'Tidal' 20 Years Later...

The very first line that introduced us to Fiona Apple in 1996 was spine-chilling and elegant, laced with the best facets of blue-eyed soul and filled with promise for the whole record to follow. Yet, it was so simple: ’I tell you how I feel, but you don’t care.“ - AntiMusic /Olivia Isenhart /

Two decades later, the opener of Fiona’s 1996 debut, Tidal (which turns 20 tomorrow), still has this effect on me — my mascara is smeared after just one listen. Part of that is because she is a generational talent, and “Sleep to Dream” is one of many remarkable songs on the album, and part of it is because I ache remembering why it affected me so much then: Her voice is husky with an emotion I had been subconsciously taught to tamp down my whole life—rage. ~ Spin Magazine

It’s interesting to consider the stakes of releasing such an unguarded, nakedly confessional record in 1996, compared to 2016. The same approach that led to mockery and misunderstanding for a young Fiona Apple in the ’90s is closer to the norm today, when fans expect their pop stars to be open and accessible about their inner lives. ~ MTV

“I couldn’t believe [the demo] was written and sung by a 17-year-old,” a bemused Slater admitted to Billboard in June 1996. “It sounded like a 30 year-old singer who had written a lifetime’s worth of material. I thought someone was playing a joke on me.” ~

I’m not sure if this is what Whitman meant when he wrote “dismiss whatever insults your own soul, and your very flesh shall be a great poem”—or what Emerson meant when he wrote that great art comes with “good-humored inflexibility”—but that’s how I’ve always felt about Fiona. That her music is legitimately transcendent. That her lyrics are sublime truths for kids who feel trapped in their towns and bodies and minds. When I downloaded “Sleep to Dream” on Kazaa nearly a decade after its release, Fiona performed an act of insurrectionism upon my teenage life. This was a young feminist awakening of tectonic proportions. I was never the same. ~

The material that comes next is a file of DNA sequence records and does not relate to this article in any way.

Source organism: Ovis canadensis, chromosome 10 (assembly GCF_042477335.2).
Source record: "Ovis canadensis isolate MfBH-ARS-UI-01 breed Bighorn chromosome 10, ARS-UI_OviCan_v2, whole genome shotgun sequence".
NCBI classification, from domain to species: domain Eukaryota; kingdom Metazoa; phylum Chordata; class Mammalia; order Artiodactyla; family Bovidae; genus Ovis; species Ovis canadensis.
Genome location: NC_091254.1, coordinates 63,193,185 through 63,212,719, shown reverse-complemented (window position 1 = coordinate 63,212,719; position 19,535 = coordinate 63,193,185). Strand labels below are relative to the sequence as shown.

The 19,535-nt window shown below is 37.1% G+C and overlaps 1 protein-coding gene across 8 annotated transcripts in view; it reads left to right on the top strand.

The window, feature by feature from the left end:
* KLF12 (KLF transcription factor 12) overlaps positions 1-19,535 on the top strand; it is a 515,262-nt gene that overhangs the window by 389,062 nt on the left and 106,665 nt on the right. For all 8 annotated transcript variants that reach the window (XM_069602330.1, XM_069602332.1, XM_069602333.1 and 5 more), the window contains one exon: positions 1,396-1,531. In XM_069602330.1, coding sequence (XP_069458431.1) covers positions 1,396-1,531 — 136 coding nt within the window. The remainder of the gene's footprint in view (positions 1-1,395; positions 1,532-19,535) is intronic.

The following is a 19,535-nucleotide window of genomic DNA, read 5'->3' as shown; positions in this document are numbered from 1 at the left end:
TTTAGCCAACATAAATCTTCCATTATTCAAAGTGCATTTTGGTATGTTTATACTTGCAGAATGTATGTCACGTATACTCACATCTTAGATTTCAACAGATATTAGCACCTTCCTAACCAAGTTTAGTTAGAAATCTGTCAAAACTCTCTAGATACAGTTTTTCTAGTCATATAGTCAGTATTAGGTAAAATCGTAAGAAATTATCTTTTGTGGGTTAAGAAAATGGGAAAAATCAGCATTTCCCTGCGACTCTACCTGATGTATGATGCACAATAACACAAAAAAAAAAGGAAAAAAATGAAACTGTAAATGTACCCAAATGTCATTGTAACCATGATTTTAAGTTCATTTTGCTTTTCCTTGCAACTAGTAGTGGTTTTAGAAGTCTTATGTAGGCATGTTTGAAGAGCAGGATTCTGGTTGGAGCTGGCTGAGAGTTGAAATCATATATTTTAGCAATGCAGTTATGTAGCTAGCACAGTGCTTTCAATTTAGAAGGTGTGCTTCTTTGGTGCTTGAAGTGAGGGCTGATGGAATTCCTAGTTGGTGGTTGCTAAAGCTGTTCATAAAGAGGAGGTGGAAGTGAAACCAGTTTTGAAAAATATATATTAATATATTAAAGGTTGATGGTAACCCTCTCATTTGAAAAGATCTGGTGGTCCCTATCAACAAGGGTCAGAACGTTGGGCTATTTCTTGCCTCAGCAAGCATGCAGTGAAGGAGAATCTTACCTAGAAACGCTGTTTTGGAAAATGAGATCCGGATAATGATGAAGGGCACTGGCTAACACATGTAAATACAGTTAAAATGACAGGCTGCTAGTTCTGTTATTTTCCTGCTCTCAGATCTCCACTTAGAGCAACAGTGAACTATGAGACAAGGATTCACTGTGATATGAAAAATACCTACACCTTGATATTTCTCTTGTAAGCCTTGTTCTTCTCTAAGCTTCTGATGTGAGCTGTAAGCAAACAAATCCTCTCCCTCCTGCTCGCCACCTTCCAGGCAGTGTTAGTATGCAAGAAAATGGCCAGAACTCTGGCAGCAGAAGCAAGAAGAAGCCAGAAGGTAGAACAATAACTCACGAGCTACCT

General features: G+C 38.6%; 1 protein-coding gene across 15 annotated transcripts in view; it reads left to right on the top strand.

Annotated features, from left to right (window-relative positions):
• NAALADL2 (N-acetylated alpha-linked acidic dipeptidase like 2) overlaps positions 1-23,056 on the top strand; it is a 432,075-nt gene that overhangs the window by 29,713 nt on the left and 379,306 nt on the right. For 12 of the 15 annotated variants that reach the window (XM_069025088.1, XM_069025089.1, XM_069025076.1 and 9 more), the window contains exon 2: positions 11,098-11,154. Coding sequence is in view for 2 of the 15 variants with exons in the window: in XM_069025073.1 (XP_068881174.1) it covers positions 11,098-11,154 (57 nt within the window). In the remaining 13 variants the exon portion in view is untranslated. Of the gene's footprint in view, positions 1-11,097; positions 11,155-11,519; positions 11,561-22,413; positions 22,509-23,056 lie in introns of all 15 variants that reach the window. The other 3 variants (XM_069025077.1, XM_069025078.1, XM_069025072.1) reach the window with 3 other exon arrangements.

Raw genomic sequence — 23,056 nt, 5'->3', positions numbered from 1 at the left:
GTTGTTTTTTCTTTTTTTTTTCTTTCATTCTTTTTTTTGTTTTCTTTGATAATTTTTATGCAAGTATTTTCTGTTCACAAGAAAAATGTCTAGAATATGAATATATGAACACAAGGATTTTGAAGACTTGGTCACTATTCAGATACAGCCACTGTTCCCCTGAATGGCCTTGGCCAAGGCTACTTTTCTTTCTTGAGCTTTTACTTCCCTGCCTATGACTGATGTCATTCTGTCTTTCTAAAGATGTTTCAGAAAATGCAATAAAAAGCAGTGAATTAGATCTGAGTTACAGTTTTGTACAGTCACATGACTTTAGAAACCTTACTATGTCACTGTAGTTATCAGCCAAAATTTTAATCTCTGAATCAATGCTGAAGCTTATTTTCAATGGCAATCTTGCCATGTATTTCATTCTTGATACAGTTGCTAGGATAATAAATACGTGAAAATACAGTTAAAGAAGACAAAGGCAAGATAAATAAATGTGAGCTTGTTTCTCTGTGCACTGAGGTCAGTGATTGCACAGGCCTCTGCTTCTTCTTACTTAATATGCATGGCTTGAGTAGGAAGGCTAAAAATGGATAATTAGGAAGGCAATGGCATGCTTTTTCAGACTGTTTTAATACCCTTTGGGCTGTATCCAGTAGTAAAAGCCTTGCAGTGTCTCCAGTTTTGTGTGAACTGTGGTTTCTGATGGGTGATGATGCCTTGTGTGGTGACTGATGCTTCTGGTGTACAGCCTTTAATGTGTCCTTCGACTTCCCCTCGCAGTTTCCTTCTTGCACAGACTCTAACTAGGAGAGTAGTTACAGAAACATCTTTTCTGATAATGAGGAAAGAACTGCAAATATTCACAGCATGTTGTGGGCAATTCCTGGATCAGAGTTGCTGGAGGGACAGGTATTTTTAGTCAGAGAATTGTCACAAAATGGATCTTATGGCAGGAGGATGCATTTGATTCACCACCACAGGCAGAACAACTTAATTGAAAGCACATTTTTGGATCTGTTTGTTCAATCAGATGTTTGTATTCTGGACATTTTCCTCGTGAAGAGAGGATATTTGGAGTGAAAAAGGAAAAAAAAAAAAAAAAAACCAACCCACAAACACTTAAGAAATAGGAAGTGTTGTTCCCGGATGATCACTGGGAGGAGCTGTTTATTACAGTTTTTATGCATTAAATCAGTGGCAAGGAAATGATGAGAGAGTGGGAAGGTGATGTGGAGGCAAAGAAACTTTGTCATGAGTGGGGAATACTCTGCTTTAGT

anonymous asked:

One scene that made fans raise a few eyebrows was Octavia’s treatment of Bellamy after Lincoln’s death. Some considered it to be a bit extreme and violent but Avgeropolous defended Octavia’s reaction. “[Lincoln’s death] was the biggest, emotionally tragic thing that’s ever happened to Octavia,” she said, “Bellamy played a part in his death and Octavia took it out on the person she was closest to. They’re siblings; that’s what you do–you take it out on the people that you love.”


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Chapter 20

I could not get the look that was on his face out of my head. Even after almost three years of being apart, of not once talking to him or seeing him since, every time I closed my eyes it was all I could see. That look on his face.

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